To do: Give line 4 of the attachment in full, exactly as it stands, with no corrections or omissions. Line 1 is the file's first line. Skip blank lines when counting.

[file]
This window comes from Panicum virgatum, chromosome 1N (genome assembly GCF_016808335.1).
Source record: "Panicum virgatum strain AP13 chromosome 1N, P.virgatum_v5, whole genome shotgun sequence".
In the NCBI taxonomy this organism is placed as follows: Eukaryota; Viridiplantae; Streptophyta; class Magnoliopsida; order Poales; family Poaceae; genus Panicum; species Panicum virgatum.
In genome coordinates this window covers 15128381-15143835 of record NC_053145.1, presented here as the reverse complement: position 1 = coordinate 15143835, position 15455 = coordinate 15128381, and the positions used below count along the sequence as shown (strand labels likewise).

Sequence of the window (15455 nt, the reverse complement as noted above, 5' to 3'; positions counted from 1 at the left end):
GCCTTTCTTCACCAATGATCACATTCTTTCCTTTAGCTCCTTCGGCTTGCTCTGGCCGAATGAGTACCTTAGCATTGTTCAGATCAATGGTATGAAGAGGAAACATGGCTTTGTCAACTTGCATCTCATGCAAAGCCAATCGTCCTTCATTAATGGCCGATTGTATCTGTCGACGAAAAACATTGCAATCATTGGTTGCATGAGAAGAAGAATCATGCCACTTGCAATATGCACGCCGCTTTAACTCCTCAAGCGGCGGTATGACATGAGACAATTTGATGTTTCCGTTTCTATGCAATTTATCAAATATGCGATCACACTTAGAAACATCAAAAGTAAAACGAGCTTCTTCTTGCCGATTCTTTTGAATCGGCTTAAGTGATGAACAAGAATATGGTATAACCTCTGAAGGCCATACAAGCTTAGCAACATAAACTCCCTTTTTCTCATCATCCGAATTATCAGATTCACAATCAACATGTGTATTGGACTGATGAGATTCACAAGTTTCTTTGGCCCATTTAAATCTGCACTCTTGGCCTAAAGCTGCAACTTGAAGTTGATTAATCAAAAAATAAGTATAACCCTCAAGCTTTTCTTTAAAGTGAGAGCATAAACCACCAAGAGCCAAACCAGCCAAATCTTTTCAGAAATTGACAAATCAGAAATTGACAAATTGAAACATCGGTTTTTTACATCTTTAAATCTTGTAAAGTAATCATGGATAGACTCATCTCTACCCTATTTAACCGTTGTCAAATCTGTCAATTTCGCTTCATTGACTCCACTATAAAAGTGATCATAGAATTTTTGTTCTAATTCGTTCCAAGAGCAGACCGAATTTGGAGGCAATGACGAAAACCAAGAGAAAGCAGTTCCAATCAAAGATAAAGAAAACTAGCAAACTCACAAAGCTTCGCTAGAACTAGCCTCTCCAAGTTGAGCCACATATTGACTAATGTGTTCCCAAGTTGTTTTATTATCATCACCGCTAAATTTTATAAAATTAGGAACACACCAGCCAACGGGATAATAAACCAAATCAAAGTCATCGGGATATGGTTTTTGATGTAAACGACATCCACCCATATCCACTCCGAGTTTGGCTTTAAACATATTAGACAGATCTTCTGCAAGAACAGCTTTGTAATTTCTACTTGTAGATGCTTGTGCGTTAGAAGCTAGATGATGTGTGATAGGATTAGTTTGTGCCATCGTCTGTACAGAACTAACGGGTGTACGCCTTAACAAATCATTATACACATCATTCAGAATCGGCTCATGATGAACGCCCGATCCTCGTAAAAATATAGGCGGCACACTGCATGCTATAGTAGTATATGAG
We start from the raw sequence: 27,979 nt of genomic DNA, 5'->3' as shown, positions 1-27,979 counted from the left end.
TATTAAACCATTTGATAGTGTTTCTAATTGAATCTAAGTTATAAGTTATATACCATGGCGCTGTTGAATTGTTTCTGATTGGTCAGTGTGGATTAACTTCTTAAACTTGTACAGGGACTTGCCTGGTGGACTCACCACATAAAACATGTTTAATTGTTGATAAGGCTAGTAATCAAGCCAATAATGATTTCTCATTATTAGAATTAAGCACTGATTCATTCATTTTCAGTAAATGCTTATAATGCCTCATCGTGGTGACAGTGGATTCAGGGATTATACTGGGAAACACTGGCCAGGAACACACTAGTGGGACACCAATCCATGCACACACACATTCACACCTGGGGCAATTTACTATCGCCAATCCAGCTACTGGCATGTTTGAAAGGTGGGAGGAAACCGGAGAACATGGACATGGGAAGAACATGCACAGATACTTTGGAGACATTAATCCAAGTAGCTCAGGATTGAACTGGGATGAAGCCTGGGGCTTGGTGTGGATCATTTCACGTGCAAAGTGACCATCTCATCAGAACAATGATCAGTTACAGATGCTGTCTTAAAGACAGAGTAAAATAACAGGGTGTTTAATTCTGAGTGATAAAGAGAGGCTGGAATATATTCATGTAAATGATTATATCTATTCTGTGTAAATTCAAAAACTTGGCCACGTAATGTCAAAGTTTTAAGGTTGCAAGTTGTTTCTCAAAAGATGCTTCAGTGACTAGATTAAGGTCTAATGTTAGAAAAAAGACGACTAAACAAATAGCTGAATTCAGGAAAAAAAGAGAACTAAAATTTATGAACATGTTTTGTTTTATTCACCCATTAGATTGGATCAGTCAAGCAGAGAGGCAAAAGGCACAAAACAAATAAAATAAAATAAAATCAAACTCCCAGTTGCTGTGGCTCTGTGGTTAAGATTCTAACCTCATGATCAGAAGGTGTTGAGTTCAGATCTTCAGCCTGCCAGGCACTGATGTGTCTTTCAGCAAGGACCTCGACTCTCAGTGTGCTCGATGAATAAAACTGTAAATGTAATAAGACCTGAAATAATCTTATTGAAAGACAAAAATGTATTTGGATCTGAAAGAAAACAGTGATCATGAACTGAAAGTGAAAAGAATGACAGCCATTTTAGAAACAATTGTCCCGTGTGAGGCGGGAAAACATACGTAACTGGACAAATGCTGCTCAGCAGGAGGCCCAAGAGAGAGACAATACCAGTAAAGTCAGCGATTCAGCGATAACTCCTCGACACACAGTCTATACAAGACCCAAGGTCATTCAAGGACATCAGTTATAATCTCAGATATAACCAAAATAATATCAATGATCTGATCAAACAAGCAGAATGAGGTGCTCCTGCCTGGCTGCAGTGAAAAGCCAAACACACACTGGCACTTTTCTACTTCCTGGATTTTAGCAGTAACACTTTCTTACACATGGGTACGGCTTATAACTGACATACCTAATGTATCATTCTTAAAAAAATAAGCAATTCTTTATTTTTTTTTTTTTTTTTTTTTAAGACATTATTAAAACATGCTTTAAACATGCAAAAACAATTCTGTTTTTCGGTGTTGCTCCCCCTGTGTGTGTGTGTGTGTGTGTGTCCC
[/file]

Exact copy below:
In genome coordinates this window covers 15128381-15143835 of record NC_053145.1, presented here as the reverse complement: position 1 = coordinate 15143835, position 15455 = coordinate 15128381, and the positions used below count along the sequence as shown (strand labels likewise).